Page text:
Well thats weird

Well that’s weird…

by Robert Hendrickson

or SUCCE$$FUL? Van Wilgen’s just recorded their biggest day ever, a $168,000 Saturday followed by a $150,000 Sunday. Other than being one of the coolest garden centers around, I wonder what kind of marketing is required to attract that many shoppers. Let’s see…

Most of the yearly ad budget is spent running 60 second commercials on one radio station. That’s weird because everyone in “the industry” knows no one listens to old-fashioned radio anymore. And with so many stations to choose from, deciding which station to use would be nearly impossible. But running the bulk of the budget on just one station… that sounds ridiculous. What about all the people who never listen to that station?

Then there’s TV. Ads running through the week on just one station during morning news? And on cable all the ads on just HGTV and The Food Network? What about all the people who never watch those shows? Besides, everyone in “the industry” knows no one watches regular old TV anymore.

It couldn’t have been postcards sent to just a few of the loyalty club members since everyone in “the industry” knows no one reads junk mail. Talk about outdated marketing.

And how do you decide which loyalty club people should receive the mailing? What about all those other people in the club?And enewsletters? Why everyone in “the industry” knows no one reads enews now that people (especially those important next gen types) have moved on to more fashionable social media options.

And surely billboards would never help. Everyone in “the industry” knows billboards are so old-fashioned, why spend money on them when social media is free?

But no newspaper ads? And no online sales focus? Now that’s really weird. Looks like those Van Wilgen folks have been making marketing decisions that actually work instead of blindly following “the industry” recommendations.

I know… I know… now you’re saying, “Well if I had the marketing budget this garden center had I’d be really busy, too.” So how about a couple examples of not following “the industry” suggestions two smaller garden centers chose to take.

Like Kerby’s in Florida who decided to spend most their marketing budget this year on just one radio station. Joey says… “I feel like radio is starting to work. It’s 90 degrees out and we’re keeping steady with around $5000 in sales per day. And last week was our highest weekly transaction count of the year.”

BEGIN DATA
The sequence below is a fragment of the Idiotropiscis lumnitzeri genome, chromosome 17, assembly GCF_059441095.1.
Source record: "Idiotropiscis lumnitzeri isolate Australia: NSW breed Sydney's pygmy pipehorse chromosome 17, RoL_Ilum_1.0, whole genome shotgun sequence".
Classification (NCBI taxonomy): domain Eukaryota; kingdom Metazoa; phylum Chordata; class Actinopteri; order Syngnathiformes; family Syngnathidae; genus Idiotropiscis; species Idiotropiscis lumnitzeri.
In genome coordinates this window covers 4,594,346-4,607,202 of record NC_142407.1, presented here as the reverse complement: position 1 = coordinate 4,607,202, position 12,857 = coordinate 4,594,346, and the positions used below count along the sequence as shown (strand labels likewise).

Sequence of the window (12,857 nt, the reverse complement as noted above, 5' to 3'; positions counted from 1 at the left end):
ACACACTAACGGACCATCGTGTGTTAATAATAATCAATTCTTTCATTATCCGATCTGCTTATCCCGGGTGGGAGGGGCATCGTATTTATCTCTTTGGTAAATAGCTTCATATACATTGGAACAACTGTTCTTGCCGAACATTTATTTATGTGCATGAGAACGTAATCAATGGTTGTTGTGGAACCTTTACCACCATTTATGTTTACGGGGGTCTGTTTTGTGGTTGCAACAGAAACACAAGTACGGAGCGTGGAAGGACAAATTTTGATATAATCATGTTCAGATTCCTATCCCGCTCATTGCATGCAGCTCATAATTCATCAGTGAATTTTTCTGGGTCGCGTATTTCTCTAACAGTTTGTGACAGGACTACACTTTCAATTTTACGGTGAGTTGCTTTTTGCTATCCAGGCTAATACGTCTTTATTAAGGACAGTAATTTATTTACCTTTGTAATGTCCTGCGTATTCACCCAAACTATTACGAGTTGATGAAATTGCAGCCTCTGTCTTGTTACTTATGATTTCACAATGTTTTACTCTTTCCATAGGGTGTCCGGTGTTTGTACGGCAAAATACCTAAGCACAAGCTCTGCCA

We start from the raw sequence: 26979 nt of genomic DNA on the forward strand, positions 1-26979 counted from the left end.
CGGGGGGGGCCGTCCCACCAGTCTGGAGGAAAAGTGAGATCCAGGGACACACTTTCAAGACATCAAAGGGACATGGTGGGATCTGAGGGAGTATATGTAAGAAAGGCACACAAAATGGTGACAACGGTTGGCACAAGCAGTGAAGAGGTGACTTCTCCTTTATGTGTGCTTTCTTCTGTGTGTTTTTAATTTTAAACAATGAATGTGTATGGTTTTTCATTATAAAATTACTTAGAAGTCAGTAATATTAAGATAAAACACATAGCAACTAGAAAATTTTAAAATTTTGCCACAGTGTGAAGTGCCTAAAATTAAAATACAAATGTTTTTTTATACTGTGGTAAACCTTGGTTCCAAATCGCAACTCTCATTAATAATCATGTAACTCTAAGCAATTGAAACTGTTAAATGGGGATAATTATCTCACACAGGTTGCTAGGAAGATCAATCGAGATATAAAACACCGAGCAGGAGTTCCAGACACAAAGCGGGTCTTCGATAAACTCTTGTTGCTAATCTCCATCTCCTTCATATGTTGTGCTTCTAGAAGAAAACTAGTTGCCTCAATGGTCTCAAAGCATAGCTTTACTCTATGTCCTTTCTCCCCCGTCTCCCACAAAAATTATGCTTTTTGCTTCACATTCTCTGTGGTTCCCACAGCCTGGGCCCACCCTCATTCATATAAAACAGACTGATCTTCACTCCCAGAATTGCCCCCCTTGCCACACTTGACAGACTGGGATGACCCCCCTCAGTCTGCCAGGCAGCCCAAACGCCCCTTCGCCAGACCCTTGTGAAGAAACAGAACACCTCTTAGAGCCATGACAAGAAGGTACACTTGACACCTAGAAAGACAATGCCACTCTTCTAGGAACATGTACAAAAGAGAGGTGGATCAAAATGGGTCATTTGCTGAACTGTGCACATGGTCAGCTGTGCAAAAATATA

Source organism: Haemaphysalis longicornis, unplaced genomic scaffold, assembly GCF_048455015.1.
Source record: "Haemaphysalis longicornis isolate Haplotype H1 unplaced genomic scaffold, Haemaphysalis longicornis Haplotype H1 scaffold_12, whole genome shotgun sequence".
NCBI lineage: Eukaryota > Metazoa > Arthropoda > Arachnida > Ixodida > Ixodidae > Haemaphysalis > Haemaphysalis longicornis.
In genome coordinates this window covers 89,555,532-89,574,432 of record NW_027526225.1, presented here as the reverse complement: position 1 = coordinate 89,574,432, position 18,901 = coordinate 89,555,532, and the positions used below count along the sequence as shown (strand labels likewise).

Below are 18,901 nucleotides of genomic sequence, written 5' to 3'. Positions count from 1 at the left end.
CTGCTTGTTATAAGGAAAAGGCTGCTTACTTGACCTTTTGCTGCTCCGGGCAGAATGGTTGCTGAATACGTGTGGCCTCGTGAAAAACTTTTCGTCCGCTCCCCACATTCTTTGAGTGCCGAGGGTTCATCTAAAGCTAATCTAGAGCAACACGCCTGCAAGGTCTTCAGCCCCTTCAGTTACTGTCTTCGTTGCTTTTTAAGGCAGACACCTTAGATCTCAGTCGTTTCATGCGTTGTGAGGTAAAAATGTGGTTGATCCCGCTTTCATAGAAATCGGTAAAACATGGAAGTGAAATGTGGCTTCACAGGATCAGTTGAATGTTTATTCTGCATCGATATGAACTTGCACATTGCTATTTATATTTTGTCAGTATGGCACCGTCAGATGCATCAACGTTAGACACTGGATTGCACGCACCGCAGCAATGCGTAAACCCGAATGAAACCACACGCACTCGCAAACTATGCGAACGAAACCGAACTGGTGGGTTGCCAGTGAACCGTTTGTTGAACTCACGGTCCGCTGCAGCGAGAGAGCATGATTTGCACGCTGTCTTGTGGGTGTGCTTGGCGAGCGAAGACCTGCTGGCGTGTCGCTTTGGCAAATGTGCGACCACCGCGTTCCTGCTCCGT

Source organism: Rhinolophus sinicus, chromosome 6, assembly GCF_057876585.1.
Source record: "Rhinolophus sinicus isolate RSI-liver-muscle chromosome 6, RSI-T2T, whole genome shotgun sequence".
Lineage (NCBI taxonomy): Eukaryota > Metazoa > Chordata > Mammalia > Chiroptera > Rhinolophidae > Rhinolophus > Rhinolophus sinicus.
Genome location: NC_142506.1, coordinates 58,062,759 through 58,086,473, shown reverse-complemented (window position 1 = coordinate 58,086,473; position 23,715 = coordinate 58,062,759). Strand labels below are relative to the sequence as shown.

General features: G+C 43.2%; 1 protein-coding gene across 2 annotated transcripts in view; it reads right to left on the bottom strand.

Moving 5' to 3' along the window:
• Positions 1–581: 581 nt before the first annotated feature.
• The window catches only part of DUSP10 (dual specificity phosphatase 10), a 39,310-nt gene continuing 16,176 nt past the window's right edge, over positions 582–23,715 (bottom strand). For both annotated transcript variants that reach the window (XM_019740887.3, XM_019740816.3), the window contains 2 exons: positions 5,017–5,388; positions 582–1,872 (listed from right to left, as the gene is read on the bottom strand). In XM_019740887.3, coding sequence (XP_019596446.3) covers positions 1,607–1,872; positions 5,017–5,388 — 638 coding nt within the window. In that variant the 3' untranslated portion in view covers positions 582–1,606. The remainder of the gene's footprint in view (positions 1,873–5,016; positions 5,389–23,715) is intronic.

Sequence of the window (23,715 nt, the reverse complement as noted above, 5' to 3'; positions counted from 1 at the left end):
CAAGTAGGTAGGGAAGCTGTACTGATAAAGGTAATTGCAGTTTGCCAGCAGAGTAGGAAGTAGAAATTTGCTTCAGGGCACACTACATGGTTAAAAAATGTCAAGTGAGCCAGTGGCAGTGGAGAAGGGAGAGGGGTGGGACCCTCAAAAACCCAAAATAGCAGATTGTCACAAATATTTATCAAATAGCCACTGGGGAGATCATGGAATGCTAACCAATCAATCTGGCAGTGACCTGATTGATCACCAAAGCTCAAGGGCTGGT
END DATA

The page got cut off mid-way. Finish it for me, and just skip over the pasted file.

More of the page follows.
And Gail at Four Seasons Greenhouse in Colorado who’s marketing plan is a focused 24 weeks of radio along with 8 postcards and email most weeks said… “Even during another severe drought season we’re holding steady following our best year ever last year. Our postcard covers feature photos of our staff and families which everyone seems to enjoy. And instead of using dozens of small local newspapers to cover our market area, I rely on one radio station.  I believe our marketing message should be simple, to the point and personal.”

So if you’re like many people when it comes to deciding which marketing options to choose, remember… when it comes to marketing, “the industry” continues to be infatuated with anything new, shiny, digital or online. But there’s a big difference between what should work based on opinion and dreamy expectations compared to what actually works using what many consider to be old-fashioned marketing.

I guess it boils down to… you can be trendy… or you can be successful.

Your choice.


Got questions or need more information about your marketing programs? 
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Robert Hendrickson
Cell: 443-255-8282
Robert Hendrickson is founder and a service provider for The Garden Center Group and our "guru" for how to best tell your story.
REMEMBER: Your interaction (by phone and email) with Group Service Providers such as Robert Hendrickson, Steve Bailey, Sid Raisch and Jean Seawright, are included in your retainer!
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